AdvantiGen is internally developing and patenting new intellectual property and is also negotiating the licensing of existing intellectual property from multiple sources. Currently, AdvantiGen has licensed two patents from the Wisconsin Alumni Research Foundation (WARF).


1.  Wagner, J.R., et al., A light-sensing knot revealed by the structure of the chromophore-binding domain of phytochrome. Nature, 2005. 438(7066): p. 325-31.

2.  Wagner, J.R., et al., Mutational analysis of Deinococcus radiodurans bacteriophytochrome reveals key amino acids necessary for the photochromicity and proton exchange cycle of phytochromes. J Biol Chem, 2008. 283(18): p. 12212-26.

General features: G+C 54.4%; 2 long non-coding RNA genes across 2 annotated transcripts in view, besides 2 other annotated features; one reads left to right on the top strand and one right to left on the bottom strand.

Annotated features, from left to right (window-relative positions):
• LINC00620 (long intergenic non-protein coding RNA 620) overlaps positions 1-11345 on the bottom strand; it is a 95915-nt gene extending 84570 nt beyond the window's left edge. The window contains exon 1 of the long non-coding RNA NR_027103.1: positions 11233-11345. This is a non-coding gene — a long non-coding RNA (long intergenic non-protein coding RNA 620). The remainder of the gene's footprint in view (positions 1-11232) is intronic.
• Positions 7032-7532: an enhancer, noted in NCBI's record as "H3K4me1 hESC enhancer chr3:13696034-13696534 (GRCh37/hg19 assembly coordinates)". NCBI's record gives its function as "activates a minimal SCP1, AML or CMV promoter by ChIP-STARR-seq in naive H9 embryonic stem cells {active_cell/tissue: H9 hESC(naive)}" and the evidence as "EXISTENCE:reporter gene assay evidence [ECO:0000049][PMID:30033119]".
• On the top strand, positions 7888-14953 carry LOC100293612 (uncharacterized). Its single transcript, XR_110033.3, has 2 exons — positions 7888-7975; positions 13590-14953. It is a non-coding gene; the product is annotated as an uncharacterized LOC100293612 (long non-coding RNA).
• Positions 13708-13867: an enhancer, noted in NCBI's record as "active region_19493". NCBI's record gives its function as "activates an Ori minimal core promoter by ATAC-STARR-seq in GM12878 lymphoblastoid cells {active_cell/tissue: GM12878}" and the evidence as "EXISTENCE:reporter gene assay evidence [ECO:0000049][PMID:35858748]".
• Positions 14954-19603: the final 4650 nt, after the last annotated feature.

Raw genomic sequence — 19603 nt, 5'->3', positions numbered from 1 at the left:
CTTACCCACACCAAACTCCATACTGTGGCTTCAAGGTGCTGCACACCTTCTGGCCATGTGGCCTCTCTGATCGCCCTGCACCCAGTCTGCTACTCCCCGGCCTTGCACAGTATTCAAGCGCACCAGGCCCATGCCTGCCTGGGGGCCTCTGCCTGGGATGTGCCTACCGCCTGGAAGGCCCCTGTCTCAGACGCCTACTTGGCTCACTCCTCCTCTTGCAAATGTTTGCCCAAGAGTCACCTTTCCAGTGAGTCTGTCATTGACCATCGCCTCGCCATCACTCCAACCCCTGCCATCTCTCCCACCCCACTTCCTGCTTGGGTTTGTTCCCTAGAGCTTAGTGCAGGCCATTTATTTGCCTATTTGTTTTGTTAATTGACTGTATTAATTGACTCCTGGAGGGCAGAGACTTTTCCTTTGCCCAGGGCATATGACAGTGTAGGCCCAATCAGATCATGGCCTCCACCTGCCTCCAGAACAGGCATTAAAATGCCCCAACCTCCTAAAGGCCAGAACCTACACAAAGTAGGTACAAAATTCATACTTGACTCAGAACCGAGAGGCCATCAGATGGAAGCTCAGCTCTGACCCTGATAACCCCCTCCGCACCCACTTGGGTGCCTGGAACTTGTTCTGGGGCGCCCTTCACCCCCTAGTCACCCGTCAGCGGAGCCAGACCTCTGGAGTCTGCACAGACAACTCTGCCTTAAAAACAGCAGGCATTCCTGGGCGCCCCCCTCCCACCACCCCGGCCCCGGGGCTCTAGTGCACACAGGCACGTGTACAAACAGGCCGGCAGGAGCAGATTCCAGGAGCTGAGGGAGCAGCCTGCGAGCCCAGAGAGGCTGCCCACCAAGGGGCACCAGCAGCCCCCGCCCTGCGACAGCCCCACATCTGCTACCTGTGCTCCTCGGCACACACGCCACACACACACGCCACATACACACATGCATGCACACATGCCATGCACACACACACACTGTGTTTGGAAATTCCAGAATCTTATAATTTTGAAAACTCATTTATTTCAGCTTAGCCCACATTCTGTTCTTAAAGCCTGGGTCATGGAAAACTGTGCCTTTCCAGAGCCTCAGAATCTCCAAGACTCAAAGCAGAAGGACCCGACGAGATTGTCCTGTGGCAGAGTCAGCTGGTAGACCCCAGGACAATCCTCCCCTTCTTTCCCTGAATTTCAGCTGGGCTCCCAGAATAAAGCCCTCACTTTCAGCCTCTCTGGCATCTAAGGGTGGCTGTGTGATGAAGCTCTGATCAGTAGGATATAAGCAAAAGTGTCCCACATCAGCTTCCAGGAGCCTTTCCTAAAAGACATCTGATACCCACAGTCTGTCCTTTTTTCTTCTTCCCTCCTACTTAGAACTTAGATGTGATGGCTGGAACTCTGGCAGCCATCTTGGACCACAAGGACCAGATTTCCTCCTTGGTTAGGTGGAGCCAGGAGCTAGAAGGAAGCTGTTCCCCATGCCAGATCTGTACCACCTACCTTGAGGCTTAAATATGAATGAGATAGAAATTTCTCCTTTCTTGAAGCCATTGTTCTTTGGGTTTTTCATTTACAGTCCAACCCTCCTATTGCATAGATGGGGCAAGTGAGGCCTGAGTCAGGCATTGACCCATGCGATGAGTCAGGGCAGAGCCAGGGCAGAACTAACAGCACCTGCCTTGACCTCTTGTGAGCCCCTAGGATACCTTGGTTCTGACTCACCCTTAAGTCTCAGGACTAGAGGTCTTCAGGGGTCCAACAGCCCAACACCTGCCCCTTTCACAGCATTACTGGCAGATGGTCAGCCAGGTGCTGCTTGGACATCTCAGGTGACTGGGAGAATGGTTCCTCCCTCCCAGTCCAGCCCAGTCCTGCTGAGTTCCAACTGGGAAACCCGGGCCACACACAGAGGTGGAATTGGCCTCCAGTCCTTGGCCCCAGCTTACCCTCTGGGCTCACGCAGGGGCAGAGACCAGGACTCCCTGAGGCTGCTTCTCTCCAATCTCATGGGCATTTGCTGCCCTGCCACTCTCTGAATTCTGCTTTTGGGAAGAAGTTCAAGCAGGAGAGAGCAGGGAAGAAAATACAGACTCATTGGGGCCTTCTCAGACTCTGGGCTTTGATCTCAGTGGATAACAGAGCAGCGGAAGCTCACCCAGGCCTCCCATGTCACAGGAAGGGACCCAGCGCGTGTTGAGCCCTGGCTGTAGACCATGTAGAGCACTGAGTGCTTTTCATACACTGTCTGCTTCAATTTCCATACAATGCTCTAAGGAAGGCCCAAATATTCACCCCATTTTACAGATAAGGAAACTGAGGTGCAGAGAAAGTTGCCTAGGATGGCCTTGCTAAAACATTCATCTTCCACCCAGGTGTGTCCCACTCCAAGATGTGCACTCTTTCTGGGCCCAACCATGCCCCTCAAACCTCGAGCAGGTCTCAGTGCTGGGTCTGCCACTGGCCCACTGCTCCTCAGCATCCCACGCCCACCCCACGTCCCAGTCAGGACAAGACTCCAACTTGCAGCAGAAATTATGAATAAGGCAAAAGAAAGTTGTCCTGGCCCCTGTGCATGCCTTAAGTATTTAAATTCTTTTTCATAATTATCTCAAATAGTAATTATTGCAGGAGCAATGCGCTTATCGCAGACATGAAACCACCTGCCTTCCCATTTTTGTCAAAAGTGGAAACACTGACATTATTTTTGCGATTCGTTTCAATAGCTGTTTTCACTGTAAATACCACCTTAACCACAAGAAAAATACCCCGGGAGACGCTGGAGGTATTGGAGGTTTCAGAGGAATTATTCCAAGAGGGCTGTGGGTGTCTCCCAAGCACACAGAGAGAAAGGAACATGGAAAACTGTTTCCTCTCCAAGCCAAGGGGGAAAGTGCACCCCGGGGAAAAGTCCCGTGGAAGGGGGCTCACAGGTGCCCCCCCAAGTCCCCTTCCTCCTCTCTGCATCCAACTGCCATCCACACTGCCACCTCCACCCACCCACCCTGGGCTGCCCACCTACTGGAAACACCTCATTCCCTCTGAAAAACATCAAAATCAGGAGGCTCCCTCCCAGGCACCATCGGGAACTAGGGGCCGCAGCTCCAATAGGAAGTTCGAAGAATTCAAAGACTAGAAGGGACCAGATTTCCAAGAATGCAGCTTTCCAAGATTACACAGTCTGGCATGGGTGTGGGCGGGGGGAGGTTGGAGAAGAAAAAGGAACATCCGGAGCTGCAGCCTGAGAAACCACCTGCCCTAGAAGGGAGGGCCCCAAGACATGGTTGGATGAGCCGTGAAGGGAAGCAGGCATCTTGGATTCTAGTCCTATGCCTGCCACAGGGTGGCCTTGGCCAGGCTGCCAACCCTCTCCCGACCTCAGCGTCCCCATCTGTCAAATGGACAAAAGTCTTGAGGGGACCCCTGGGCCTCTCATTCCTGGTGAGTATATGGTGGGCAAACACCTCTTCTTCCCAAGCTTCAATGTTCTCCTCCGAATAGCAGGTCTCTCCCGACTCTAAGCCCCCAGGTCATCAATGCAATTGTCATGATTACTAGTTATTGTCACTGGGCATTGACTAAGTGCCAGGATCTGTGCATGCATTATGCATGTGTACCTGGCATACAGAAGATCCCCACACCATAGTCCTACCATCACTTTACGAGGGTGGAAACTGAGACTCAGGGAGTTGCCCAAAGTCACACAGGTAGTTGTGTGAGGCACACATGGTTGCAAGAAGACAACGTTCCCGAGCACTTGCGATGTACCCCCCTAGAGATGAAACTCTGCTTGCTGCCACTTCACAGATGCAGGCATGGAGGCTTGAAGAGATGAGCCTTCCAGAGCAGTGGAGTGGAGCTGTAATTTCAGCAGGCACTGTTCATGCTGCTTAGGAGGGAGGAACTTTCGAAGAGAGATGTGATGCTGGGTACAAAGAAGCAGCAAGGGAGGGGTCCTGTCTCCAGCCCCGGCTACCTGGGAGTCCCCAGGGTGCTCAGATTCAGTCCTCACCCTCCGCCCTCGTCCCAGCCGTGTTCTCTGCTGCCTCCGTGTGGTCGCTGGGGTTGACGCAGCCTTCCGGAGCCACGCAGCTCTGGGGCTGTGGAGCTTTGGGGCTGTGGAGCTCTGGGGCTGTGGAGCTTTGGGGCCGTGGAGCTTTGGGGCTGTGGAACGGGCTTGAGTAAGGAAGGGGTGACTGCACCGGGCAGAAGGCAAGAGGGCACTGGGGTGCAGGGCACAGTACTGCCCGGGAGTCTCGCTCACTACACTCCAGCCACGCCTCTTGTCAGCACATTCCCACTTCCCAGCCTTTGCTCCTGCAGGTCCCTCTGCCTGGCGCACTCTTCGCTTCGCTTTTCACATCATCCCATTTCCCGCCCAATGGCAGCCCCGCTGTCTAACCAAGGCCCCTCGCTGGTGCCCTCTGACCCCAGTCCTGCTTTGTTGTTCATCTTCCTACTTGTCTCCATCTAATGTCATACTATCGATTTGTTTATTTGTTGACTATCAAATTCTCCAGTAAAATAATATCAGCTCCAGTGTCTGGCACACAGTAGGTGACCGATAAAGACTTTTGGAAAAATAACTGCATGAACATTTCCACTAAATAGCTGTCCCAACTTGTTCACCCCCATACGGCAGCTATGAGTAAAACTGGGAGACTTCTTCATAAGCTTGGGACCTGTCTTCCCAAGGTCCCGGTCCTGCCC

3.  Ulijasz, A.T., et al., Characterization of two thermostable cyanobacterial phytochromes reveals global movements in the chromophore-binding domain during photoconversion. J Biol Chem, 2008. 283(30): p. 21251-66.

4.  Ulijasz, A.T., et al., Cyanochromes are blue/green light photoreversible photoreceptors defined by a stable double cysteine linkage to a phycoviolobilin-type chromophore. J Biol Chem, 2009. 284(43): p. 29757-72.

5.  Auldridge, M.E., et al., Structure-guided engineering enhances a phytochrome-based infrared fluorescent protein. J Biol Chem, 2012. 287(10): p. 7000-9.

6.  Bhattacharya, S., et al., Origins of fluorescence in evolved bacteriophytochromes. J Biol
Chem, 2014. 289(46): p. 32144-52.

7.  Lehtivuori, H., et al., Removal of Chromophore-Proximal Polar Atoms Decreases Water Content and Increases Fluorescence in a Near Infrared Phytofluor. Front Mol Biosci, 2015. 2: p. 65.